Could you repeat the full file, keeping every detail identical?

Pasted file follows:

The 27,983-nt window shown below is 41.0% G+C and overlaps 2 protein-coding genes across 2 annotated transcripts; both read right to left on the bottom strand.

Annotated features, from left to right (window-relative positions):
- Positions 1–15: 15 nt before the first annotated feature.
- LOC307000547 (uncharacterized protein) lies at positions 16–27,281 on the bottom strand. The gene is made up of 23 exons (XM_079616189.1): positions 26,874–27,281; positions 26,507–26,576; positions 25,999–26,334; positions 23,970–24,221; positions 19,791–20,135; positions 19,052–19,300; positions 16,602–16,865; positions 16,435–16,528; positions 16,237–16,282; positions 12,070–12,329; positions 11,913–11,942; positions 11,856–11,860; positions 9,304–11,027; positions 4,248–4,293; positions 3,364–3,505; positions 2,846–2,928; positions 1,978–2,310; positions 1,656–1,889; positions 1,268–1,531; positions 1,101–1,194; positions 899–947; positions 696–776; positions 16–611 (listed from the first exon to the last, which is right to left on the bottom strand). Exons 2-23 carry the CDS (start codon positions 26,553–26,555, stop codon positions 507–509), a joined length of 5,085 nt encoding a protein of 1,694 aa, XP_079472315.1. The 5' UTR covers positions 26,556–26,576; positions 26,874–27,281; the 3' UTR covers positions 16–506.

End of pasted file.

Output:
The 27,983-nt window shown below is 41.0% G+C and overlaps 2 protein-coding genes across 2 annotated transcripts; both read right to left on the bottom strand.

Annotated features, from left to right (window-relative positions):
- Positions 1–15: 15 nt before the first annotated feature.
- LOC307000547 (uncharacterized protein) lies at positions 16–27,281 on the bottom strand. The gene is made up of 23 exons (XM_079616189.1): positions 26,874–27,281; positions 26,507–26,576; positions 25,999–26,334; positions 23,970–24,221; positions 19,791–20,135; positions 19,052–19,300; positions 16,602–16,865; positions 16,435–16,528; positions 16,237–16,282; positions 12,070–12,329; positions 11,913–11,942; positions 11,856–11,860; positions 9,304–11,027; positions 4,248–4,293; positions 3,364–3,505; positions 2,846–2,928; positions 1,978–2,310; positions 1,656–1,889; positions 1,268–1,531; positions 1,101–1,194; positions 899–947; positions 696–776; positions 16–611 (listed from the first exon to the last, which is right to left on the bottom strand). Exons 2-23 carry the CDS (start codon positions 26,553–26,555, stop codon positions 507–509), a joined length of 5,085 nt encoding a protein of 1,694 aa, XP_079472315.1. The 5' UTR covers positions 26,556–26,576; positions 26,874–27,281; the 3' UTR covers positions 16–506.